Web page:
Fauré. The Soliloquy for Viola and Piano (revised especially
for this recording) is finer still, with its broad and spacious
musical paragraphs successfully balancing light and shade. The
Poem for Cello and Piano matches the Elegy and
Soliloquy in eloquence. If I wished to make a single
criticism of this disc, it would be that there is not sufficient
variety of mood in these last three pieces. Perhaps a livelier
work could have been inserted somewhere towards the end of the
recording to lighten the tone? But this is mere quibbling, as
the music itself is of such a high calibre.
The performances are all one could wish for. Mark Bebbington
is, as one would expect, splendid in the Piano Quintet. Roger
Coull and Graham J. Lloyd offer playing of the highest level
of sensitivity and accomplishment in the Three Pieces for
Violin and Piano. The excellent booklet notes, by Graham J.
Lloyd, are persuasive as well as informative. Mention must also
be made of the recorded sound, which is of demonstration quality.
This impressive disc deserves the widest possible exposure.
And a further review of this CD from Rob Barnett
Ian Venables would surely have adopted the English lyric idiom regardless of the
fashion of the times. He has been fortunate to have emerged into
an era more welcoming of the lyric impulse and its release.
His thirty minute Piano Quintet makes a fine companion to the quintets by Elgar, Bax and Bridge. Those works pre-date the present one by many decades. That does not stop the Venables work from working from territory akin to his predecessors. It is a surgingly romantic piece with the dizzyingly intoxicating abandon of the Foulds Cello Sonata and Quartetto Intimo
. The musical ideas are sumptuous. This is lavish romanticism to make the heart reflect and above all to sing. It's also witty and even a shade like Dvorák in the finale. Do not miss out on this sunnily profound music.
His Three Pieces
for violin and piano date from his move to Worcestershire in 1986. The Pastorale
all sing from the same leafy songbook as the piano trios of Cecil Armstrong Gibbs. I did not say they are a facsimile of Gibbs' style but if you enjoy Gibbs, Milford or Finzi then these should warm the cockles. The Elegy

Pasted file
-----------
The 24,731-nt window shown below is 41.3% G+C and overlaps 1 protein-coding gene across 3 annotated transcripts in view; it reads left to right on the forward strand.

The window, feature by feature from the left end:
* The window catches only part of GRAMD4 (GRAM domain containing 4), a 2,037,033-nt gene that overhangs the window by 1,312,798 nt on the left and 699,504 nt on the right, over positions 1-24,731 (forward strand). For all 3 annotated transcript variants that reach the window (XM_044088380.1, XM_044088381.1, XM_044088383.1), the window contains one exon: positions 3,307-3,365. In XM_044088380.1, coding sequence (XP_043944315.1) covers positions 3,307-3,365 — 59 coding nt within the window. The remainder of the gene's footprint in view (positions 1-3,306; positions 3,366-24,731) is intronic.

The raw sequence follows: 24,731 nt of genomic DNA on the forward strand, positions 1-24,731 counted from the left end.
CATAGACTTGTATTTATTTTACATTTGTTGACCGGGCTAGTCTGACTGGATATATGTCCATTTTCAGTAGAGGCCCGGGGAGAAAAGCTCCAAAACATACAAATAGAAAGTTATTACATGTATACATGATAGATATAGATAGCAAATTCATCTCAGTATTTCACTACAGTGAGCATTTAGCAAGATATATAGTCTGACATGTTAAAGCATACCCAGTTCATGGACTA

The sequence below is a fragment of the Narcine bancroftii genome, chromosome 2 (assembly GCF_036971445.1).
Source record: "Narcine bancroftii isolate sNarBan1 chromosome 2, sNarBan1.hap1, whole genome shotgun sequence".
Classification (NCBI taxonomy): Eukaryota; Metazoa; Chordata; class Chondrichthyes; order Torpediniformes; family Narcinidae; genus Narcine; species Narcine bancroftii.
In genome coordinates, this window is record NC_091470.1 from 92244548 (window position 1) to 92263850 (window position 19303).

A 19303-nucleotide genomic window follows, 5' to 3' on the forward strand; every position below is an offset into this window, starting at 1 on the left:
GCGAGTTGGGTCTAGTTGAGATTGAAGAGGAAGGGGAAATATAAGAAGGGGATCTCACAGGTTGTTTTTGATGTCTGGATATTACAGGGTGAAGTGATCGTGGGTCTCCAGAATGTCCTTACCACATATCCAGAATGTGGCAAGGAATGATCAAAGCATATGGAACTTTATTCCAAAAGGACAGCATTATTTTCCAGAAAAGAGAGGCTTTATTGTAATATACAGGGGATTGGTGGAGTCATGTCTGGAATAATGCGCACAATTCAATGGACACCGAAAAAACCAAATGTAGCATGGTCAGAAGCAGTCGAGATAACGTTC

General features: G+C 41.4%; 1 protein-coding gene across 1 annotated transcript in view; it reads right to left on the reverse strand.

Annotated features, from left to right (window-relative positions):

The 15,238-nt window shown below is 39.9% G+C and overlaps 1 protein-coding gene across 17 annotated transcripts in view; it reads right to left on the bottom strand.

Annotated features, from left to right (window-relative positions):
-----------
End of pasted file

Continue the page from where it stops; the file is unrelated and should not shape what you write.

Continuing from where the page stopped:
is very early, written in 1980 and is a keepsake of unreturned love. It is introspective as one might expect but very eloquent and poignant. The 1995 viola Soliloquy
is from the same region of the heart. It is dedicated to that tireless champion of British lyrical music Anthony Boden and his wife Anne. Melancholy and soulful, it has nothing of the circus about it. Instead we encounter consolation in a typically generous melodic second subject. The Poem
for cello and piano was written as a commission for the parents of Bryce Somerville. Here lies a vibrantly nocturnal quality. So much of it turns inwards and peers into the soul warming its material by musing on despair or sorrow. Pettersson and Tchaikovsky do something related. Venables always distils melodic comfort from the process but the progress of the music takes you into some dark corners.
Everyone is thorough and well engaged here. The Coull are veterans of English repertoire having previously tackled the Bax (the Quintet with Richard Markham), Bliss (1), Gurney (Western Playland
), Rubbra (1, 2) and Simpson (11) while Mark Bebbington has many Somm discs under his belt.
Venables has his own website
which provides a wealth of supporting information.
A well received Naxos CD
of the Venables songs also appeared in November 2010.
Singing from a same leafy songbook.